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Monday, 20 March 2017 16:46

What Students Need to Know About the American Opportunity Credit and Lifetime Learning Credit

American Opportunity Credit

The American Opportunity credit gives students the chance to reduce the cost of attending college. Students must meet several requirements to be eligible for the credit.

To be eligible for the credit, the student must be enrolled at least half time, for at least one semester in designated tax year, and be working towards a degree. If a student has already completed four years of college, they are no longer eligible. Any student that has been convicted of a state or federal criminal druge charge is not eligible for this credit.

Eligible institutions are not just limited to colleges and universities. Any college, university or trade school that meets the standards of the U.S. Department of Education financial aid program qualifies for this tax credit. The student needs to be paying tuition and fees at an eligible institution to include the credit. Any supplies that directly relate to the students field of study can be included in the credit.

For this tax credit, you cannot include amounts that come from any tax-free source, such as Pell grants. The credit also does not include certain expenses like room and board. For the borrowed funds a student uses, like student loans, there are no requirements by the IRS to reduce qualified expenses.

Students can only use one credit per year. If you are claiming two dependents who are both eligible students, you can use the American opportunity credit for both students. However, you cannot use it for dependent number 1 and then use another credit for dependent number 2.

The credit can equal 100% of the first $2,000 on the qualified expenses, and 25% of the next $2,000 of qualified expenses. The maximum amount an eligible student can claim is $2,500. If you are claiming more than one eligible student, you can claim the $2,500 for each as long you paid $4,000 adjusted qualified education expenses for each student.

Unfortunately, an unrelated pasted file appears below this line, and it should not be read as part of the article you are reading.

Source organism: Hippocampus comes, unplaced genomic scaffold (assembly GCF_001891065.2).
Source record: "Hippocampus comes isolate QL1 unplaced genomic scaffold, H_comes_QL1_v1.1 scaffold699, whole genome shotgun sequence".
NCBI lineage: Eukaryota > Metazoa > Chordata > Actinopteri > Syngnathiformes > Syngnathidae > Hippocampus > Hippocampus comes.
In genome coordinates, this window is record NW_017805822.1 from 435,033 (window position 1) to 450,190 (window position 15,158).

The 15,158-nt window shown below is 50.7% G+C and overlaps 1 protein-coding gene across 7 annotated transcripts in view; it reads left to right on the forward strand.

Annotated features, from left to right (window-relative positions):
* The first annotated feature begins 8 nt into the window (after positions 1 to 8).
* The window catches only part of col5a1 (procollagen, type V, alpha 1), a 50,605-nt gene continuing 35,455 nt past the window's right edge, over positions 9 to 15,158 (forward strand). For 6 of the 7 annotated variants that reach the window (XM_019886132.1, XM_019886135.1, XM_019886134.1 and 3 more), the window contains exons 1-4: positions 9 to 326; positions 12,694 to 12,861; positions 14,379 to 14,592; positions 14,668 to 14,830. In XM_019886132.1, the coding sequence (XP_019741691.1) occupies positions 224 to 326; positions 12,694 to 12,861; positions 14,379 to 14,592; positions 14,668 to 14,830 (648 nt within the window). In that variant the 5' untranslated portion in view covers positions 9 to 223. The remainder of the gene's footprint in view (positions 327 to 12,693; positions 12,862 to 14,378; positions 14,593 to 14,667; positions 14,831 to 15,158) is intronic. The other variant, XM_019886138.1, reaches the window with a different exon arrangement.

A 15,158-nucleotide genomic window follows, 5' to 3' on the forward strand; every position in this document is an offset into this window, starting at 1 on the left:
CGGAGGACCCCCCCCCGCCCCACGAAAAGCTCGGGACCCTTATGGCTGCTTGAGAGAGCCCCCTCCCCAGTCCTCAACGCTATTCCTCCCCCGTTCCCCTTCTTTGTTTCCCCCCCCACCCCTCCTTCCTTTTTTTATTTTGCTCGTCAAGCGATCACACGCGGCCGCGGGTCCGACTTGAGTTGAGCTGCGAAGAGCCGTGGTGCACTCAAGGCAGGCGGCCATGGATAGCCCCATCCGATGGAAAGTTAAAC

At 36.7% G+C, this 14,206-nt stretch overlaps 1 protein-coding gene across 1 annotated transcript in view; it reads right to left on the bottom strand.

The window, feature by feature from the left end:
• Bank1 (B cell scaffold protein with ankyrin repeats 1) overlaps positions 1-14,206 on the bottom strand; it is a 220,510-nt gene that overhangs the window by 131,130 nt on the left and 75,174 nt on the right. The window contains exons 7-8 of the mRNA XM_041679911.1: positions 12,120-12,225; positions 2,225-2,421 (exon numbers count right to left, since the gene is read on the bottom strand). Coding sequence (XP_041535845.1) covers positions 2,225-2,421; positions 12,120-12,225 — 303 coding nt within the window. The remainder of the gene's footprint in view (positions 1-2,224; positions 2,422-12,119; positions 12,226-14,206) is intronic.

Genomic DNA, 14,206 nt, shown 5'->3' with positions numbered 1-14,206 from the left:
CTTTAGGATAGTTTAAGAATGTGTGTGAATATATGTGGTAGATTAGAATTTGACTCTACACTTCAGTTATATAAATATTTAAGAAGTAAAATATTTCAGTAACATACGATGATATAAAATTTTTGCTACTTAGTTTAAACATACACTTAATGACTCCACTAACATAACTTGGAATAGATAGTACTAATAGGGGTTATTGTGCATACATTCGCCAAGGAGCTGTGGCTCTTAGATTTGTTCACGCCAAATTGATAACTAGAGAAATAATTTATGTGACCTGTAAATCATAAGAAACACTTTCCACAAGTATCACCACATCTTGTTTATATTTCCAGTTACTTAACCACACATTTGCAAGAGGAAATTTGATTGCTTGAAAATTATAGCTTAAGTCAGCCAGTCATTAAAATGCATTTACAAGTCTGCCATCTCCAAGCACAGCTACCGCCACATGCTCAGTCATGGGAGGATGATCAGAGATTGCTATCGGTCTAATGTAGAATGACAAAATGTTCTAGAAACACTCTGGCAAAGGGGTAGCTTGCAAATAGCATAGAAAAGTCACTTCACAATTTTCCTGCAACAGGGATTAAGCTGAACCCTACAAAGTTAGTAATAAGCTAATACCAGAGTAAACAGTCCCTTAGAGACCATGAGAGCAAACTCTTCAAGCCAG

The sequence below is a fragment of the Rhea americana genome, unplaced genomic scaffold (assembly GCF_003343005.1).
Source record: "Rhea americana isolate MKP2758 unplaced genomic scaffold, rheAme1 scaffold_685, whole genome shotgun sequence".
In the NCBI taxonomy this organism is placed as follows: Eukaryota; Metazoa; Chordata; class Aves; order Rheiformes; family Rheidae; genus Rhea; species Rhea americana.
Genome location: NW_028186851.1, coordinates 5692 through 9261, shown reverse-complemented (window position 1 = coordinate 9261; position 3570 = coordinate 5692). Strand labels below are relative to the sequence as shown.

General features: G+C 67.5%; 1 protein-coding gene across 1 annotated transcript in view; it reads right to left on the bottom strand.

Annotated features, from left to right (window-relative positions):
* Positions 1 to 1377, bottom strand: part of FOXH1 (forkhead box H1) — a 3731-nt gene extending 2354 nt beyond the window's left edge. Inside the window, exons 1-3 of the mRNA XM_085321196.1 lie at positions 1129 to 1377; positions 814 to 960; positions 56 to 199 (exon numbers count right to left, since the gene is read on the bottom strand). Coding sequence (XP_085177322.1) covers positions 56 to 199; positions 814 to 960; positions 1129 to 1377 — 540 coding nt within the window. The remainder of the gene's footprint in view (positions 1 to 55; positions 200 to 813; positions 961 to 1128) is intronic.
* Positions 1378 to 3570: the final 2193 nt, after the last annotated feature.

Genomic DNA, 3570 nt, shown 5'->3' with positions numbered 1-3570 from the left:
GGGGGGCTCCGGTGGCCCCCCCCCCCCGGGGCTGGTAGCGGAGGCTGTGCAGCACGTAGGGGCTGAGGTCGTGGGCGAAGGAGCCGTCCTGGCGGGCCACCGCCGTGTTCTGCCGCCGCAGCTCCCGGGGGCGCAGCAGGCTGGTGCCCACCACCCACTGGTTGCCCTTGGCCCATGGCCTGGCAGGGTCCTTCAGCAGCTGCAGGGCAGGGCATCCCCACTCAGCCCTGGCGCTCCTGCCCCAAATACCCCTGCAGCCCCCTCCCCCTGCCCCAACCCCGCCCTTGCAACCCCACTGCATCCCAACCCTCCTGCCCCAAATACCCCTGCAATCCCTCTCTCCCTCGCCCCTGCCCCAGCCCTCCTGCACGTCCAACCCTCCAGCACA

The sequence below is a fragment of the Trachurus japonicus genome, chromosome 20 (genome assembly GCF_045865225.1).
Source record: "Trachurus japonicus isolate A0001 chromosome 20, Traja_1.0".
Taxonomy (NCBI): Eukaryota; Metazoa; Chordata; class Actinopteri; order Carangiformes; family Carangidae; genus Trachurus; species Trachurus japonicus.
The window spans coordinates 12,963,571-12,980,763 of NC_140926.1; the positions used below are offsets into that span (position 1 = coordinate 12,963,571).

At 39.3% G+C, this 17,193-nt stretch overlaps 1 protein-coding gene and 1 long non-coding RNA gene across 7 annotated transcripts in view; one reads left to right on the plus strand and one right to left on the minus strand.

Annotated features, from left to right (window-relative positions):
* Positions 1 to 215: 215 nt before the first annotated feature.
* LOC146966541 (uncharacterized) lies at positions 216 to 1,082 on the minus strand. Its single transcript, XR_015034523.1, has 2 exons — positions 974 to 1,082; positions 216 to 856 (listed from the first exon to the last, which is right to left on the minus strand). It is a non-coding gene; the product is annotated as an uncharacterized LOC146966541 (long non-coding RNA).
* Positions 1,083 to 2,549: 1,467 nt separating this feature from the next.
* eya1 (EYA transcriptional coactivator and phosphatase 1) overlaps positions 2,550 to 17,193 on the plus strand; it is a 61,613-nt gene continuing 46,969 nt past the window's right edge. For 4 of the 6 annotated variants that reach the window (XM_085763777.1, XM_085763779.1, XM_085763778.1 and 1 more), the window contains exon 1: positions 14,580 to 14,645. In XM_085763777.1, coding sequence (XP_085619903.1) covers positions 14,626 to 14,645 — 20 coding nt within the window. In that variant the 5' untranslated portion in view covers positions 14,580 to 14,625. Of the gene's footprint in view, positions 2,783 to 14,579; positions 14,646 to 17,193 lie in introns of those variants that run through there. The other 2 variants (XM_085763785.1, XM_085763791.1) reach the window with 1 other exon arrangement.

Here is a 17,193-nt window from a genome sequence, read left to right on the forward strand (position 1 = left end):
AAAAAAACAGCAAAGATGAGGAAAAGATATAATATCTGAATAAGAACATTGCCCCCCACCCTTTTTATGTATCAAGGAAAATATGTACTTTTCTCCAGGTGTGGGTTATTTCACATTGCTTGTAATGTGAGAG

For example, if you have two eligible students and paid $4,000 adjusted qualified education expenses for each, you can claim $2,500 for each eligible student. Alternatively, if you paid $3,500 in education expenses for the second student, you would only be able to claim $2,375 for that student (100% of first $2,000 [$2,000] plus 25% of the next $1,500 [$375]).

To claim this credit, you have to fill out and complete the IRA form 8863 and attach it to your personal tax return. The personal tax return can be the students, or whoever is claiming the student as a dependent on their tax return. As gross income gets higher, the credit phases out for the 2016 tax year. The phasing out starts at $80,000 and goes to $90,000 for single taxpayers. For joint filers, the phasing out begins as $160,000 and goes to $180,000. If you exceed $90,000 and $180,000 of adjusted gross income, the credit it no longer available.

Lifetime Learning Credit

Another option for an education tax credit is the Lifetime Learning Credit. The credit, like the American opportunity credit, reduces your taxes on a dollar-for-dollar basis. This reduction is on a piece of the tuition and/or fees paid for the student.

While it depends on your filing status, if your income over the year exceeds a certain limit, you may not qualify for the credit. If you made payments to a college or trade school for tuition or fees, you can qualify for the Lifetime Learning credit. Any post-secondary school classes you take can go towards the credit. You just have to be enrolled for at least one academic period starting in the tax year.

Just like the American opportunity credit, this credit phases out based on adjusted gross income for the 2016 tax year. The phasing out begins as $55,000 and goes to $65,000 for single filers, for joint filers the phasing out starts at $110,000 and goes to $131,000. If you exceed $65,000 or $131,000 for joint, you will not be able to claim the credit.

To claim this credit, you will need to fill out IRS form 8863 and attach that to your personal tax return. In order to fill out and complete form 8863 you will need your 1098-T that your educational institution should send you by January 31st. Your 1098-T reports your eligible costs, and you can enter the amounts onto your 8863. Qualified expenses include required tuition, fees and supplies needed for enrollment.

The credit is 20% of the first $10,000 of qualified education expenses if you paid for all eligible students, with a maximum of $2,000 per return. Multiple education credits cannot be used in the same tax year. IRA limits education credits to one per student, per year.

Content in this material is for general information only and not intended to be a substitute for specific individualized tax advice. Tax laws and provisions are subject to change. We suggest that you discuss your specific tax issues with a qualified tax advisor.

 


Sources:

1. https://www.irs.gov/publications/p970/ar02.html#en_US_2016_publink1000255787

2. https://www.irs.gov/publications/p970/ch03.html#en_US_2016_publink1000178173

3. https://www.irs.gov/publications/p970/ch02.html#en_US_2016_publink1000204390

 

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